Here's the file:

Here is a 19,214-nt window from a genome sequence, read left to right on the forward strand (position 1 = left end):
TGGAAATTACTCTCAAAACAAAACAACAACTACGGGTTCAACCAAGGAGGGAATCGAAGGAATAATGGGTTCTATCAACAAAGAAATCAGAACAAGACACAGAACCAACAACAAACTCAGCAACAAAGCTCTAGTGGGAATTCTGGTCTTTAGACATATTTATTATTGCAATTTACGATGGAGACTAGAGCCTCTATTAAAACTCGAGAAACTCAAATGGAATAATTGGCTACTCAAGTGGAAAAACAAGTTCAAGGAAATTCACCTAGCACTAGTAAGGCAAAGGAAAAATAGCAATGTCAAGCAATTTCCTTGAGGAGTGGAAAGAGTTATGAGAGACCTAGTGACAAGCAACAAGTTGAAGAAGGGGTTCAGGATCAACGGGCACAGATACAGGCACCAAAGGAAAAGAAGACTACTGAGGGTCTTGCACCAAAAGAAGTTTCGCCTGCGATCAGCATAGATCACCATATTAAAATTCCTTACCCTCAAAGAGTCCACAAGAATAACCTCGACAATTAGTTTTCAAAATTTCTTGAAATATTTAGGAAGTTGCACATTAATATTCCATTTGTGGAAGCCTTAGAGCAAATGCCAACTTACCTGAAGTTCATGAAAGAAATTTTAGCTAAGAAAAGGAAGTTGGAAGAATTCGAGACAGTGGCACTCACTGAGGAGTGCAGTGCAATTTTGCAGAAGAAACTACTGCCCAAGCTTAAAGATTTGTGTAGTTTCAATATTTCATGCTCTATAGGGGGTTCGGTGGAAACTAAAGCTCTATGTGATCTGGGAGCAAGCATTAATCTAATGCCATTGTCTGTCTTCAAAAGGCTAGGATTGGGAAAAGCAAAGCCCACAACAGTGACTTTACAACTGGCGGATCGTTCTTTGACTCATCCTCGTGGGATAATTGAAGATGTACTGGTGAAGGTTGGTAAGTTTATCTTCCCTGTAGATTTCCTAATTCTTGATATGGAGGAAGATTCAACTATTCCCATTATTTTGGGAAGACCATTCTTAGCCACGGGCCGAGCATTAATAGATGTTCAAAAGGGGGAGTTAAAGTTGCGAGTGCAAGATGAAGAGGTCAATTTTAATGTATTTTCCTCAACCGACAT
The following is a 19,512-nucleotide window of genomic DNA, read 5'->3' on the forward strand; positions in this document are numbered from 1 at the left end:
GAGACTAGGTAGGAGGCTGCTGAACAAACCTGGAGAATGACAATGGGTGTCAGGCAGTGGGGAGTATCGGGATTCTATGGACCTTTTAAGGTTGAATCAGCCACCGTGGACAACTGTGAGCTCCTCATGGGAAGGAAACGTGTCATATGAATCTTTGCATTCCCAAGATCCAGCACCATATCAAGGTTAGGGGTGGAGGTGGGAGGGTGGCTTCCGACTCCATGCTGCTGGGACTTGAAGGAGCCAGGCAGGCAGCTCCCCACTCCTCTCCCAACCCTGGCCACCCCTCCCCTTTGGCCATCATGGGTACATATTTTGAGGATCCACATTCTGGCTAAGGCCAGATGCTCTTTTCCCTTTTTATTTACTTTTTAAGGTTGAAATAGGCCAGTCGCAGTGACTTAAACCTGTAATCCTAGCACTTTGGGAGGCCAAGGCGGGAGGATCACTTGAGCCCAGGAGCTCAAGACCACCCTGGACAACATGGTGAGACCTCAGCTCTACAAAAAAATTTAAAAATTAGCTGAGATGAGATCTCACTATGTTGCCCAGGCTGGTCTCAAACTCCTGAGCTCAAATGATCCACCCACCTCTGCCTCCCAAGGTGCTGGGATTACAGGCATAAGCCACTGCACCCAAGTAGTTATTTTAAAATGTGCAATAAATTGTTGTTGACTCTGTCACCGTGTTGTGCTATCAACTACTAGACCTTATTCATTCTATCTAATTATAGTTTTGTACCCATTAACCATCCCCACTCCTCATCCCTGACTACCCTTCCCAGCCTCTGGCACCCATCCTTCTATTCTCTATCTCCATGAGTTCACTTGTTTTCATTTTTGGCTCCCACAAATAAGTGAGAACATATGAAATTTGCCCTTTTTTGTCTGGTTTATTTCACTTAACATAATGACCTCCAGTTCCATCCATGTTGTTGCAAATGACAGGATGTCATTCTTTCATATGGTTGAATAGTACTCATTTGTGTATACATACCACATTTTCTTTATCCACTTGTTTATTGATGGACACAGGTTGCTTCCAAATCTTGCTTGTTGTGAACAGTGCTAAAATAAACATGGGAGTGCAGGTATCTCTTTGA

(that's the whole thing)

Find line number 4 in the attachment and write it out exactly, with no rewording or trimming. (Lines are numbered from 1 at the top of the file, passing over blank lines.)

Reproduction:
GAGACTAGGTAGGAGGCTGCTGAACAAACCTGGAGAATGACAATGGGTGTCAGGCAGTGGGGAGTATCGGGATTCTATGGACCTTTTAAGGTTGAATCAGCCACCGTGGACAACTGTGAGCTCCTCATGGGAAGGAAACGTGTCATATGAATCTTTGCATTCCCAAGATCCAGCACCATATCAAGGTTAGGGGTGGAGGTGGGAGGGTGGCTTCCGACTCCATGCTGCTGGGACTTGAAGGAGCCAGGCAGGCAGCTCCCCACTCCTCTCCCAACCCTGGCCACCCCTCCCCTTTGGCCATCATGGGTACATATTTTGAGGATCCACATTCTGGCTAAGGCCAGATGCTCTTTTCCCTTTTTATTTACTTTTTAAGGTTGAAATAGGCCAGTCGCAGTGACTTAAACCTGTAATCCTAGCACTTTGGGAGGCCAAGGCGGGAGGATCACTTGAGCCCAGGAGCTCAAGACCACCCTGGACAACATGGTGAGACCTCAGCTCTACAAAAAAATTTAAAAATTAGCTGAGATGAGATCTCACTATGTTGCCCAGGCTGGTCTCAAACTCCTGAGCTCAAATGATCCACCCACCTCTGCCTCCCAAGGTGCTGGGATTACAGGCATAAGCCACTGCACCCAAGTAGTTATTTTAAAATGTGCAATAAATTGTTGTTGACTCTGTCACCGTGTTGTGCTATCAACTACTAGACCTTATTCATTCTATCTAATTATAGTTTTGTACCCATTAACCATCCCCACTCCTCATCCCTGACTACCCTTCCCAGCCTCTGGCACCCATCCTTCTATTCTCTATCTCCATGAGTTCACTTGTTTTCATTTTTGGCTCCCACAAATAAGTGAGAACATATGAAATTTGCCCTTTTTTGTCTGGTTTATTTCACTTAACATAATGACCTCCAGTTCCATCCATGTTGTTGCAAATGACAGGATGTCATTCTTTCATATGGTTGAATAGTACTCATTTGTGTATACATACCACATTTTCTTTATCCACTTGTTTATTGATGGACACAGGTTGCTTCCAAATCTTGCTTGTTGTGAACAGTGCTAAAATAAACATGGGAGTGCAGGTATCTCTTTGA